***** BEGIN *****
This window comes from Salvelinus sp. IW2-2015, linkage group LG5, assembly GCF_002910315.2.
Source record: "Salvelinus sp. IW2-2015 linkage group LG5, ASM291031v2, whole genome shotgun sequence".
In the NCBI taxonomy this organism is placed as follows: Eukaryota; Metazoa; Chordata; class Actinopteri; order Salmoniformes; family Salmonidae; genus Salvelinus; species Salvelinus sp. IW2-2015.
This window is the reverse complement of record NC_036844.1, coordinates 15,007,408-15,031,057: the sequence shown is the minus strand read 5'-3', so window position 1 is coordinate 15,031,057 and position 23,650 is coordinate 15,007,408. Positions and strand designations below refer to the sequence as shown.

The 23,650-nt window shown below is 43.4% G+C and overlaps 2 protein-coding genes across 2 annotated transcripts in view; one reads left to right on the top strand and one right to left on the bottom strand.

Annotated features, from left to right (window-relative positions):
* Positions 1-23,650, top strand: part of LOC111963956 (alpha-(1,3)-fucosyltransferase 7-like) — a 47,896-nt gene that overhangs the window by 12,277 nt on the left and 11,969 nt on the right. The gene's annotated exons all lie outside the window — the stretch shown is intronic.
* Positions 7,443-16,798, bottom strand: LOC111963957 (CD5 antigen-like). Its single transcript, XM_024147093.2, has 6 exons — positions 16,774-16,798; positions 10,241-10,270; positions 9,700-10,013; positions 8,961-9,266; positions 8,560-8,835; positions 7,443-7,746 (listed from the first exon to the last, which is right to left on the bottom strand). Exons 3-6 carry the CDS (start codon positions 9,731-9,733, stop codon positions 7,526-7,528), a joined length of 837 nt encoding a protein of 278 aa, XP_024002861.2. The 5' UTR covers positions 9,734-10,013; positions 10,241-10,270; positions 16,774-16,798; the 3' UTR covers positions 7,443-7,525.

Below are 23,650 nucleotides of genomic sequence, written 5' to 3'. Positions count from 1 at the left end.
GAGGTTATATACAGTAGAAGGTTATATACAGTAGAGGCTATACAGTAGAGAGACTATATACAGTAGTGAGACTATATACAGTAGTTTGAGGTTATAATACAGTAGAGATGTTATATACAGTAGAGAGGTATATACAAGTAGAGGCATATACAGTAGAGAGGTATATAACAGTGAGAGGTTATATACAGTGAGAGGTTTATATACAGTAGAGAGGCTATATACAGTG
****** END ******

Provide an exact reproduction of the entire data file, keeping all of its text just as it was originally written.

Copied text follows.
This window comes from Salvelinus sp. IW2-2015, linkage group LG5, assembly GCF_002910315.2.
Source record: "Salvelinus sp. IW2-2015 linkage group LG5, ASM291031v2, whole genome shotgun sequence".
In the NCBI taxonomy this organism is placed as follows: Eukaryota; Metazoa; Chordata; class Actinopteri; order Salmoniformes; family Salmonidae; genus Salvelinus; species Salvelinus sp. IW2-2015.
This window is the reverse complement of record NC_036844.1, coordinates 15,007,408-15,031,057: the sequence shown is the minus strand read 5'-3', so window position 1 is coordinate 15,031,057 and position 23,650 is coordinate 15,007,408. Positions and strand designations below refer to the sequence as shown.

The 23,650-nt window shown below is 43.4% G+C and overlaps 2 protein-coding genes across 2 annotated transcripts in view; one reads left to right on the top strand and one right to left on the bottom strand.

Annotated features, from left to right (window-relative positions):
* Positions 1-23,650, top strand: part of LOC111963956 (alpha-(1,3)-fucosyltransferase 7-like) — a 47,896-nt gene that overhangs the window by 12,277 nt on the left and 11,969 nt on the right. The gene's annotated exons all lie outside the window — the stretch shown is intronic.
* Positions 7,443-16,798, bottom strand: LOC111963957 (CD5 antigen-like). Its single transcript, XM_024147093.2, has 6 exons — positions 16,774-16,798; positions 10,241-10,270; positions 9,700-10,013; positions 8,961-9,266; positions 8,560-8,835; positions 7,443-7,746 (listed from the first exon to the last, which is right to left on the bottom strand). Exons 3-6 carry the CDS (start codon positions 9,731-9,733, stop codon positions 7,526-7,528), a joined length of 837 nt encoding a protein of 278 aa, XP_024002861.2. The 5' UTR covers positions 9,734-10,013; positions 10,241-10,270; positions 16,774-16,798; the 3' UTR covers positions 7,443-7,525.

Below are 23,650 nucleotides of genomic sequence, written 5' to 3'. Positions count from 1 at the left end.
GAGGTTATATACAGTAGAAGGTTATATACAGTAGAGGCTATACAGTAGAGAGACTATATACAGTAGTGAGACTATATACAGTAGTTTGAGGTTATAATACAGTAGAGATGTTATATACAGTAGAGAGGTATATACAAGTAGAGGCATATACAGTAGAGAGGTATATAACAGTGAGAGGTTATATACAGTGAGAGGTTTATATACAGTAGAGAGGCTATATACAGTG